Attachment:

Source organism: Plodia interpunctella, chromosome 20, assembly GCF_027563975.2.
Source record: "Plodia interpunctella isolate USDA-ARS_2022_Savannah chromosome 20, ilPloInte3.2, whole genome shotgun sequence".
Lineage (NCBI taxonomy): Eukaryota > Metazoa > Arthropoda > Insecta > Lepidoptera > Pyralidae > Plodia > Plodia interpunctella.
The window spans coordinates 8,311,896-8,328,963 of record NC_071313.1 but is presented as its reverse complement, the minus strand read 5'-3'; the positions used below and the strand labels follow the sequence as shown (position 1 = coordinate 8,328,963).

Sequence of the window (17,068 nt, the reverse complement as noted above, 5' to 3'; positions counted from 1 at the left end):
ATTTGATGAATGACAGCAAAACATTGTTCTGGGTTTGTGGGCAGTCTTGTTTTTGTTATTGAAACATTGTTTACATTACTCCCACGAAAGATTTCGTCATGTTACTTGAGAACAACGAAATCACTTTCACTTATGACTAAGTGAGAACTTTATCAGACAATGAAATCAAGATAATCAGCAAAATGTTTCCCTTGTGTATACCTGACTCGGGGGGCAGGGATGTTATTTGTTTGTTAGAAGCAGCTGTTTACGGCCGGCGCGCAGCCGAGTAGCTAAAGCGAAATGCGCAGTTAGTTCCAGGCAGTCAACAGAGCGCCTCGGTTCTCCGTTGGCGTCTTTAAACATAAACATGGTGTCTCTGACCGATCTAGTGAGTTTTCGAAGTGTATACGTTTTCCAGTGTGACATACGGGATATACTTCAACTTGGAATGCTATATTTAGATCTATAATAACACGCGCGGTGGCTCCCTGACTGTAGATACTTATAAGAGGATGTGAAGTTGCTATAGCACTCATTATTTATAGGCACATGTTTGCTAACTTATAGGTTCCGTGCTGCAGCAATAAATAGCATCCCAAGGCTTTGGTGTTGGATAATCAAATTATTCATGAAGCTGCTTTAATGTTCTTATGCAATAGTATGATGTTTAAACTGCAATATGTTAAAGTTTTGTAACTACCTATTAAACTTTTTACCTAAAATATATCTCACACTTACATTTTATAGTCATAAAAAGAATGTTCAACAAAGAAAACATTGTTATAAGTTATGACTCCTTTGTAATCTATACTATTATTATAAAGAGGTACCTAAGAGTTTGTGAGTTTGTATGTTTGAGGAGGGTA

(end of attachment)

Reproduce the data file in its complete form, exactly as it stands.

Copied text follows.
Source organism: Plodia interpunctella, chromosome 20, assembly GCF_027563975.2.
Source record: "Plodia interpunctella isolate USDA-ARS_2022_Savannah chromosome 20, ilPloInte3.2, whole genome shotgun sequence".
Lineage (NCBI taxonomy): Eukaryota > Metazoa > Arthropoda > Insecta > Lepidoptera > Pyralidae > Plodia > Plodia interpunctella.
The window spans coordinates 8,311,896-8,328,963 of record NC_071313.1 but is presented as its reverse complement, the minus strand read 5'-3'; the positions used below and the strand labels follow the sequence as shown (position 1 = coordinate 8,328,963).

Sequence of the window (17,068 nt, the reverse complement as noted above, 5' to 3'; positions counted from 1 at the left end):
ATTTGATGAATGACAGCAAAACATTGTTCTGGGTTTGTGGGCAGTCTTGTTTTTGTTATTGAAACATTGTTTACATTACTCCCACGAAAGATTTCGTCATGTTACTTGAGAACAACGAAATCACTTTCACTTATGACTAAGTGAGAACTTTATCAGACAATGAAATCAAGATAATCAGCAAAATGTTTCCCTTGTGTATACCTGACTCGGGGGGCAGGGATGTTATTTGTTTGTTAGAAGCAGCTGTTTACGGCCGGCGCGCAGCCGAGTAGCTAAAGCGAAATGCGCAGTTAGTTCCAGGCAGTCAACAGAGCGCCTCGGTTCTCCGTTGGCGTCTTTAAACATAAACATGGTGTCTCTGACCGATCTAGTGAGTTTTCGAAGTGTATACGTTTTCCAGTGTGACATACGGGATATACTTCAACTTGGAATGCTATATTTAGATCTATAATAACACGCGCGGTGGCTCCCTGACTGTAGATACTTATAAGAGGATGTGAAGTTGCTATAGCACTCATTATTTATAGGCACATGTTTGCTAACTTATAGGTTCCGTGCTGCAGCAATAAATAGCATCCCAAGGCTTTGGTGTTGGATAATCAAATTATTCATGAAGCTGCTTTAATGTTCTTATGCAATAGTATGATGTTTAAACTGCAATATGTTAAAGTTTTGTAACTACCTATTAAACTTTTTACCTAAAATATATCTCACACTTACATTTTATAGTCATAAAAAGAATGTTCAACAAAGAAAACATTGTTATAAGTTATGACTCCTTTGTAATCTATACTATTATTATAAAGAGGTACCTAAGAGTTTGTGAGTTTGTATGTTTGAGGAGGGTA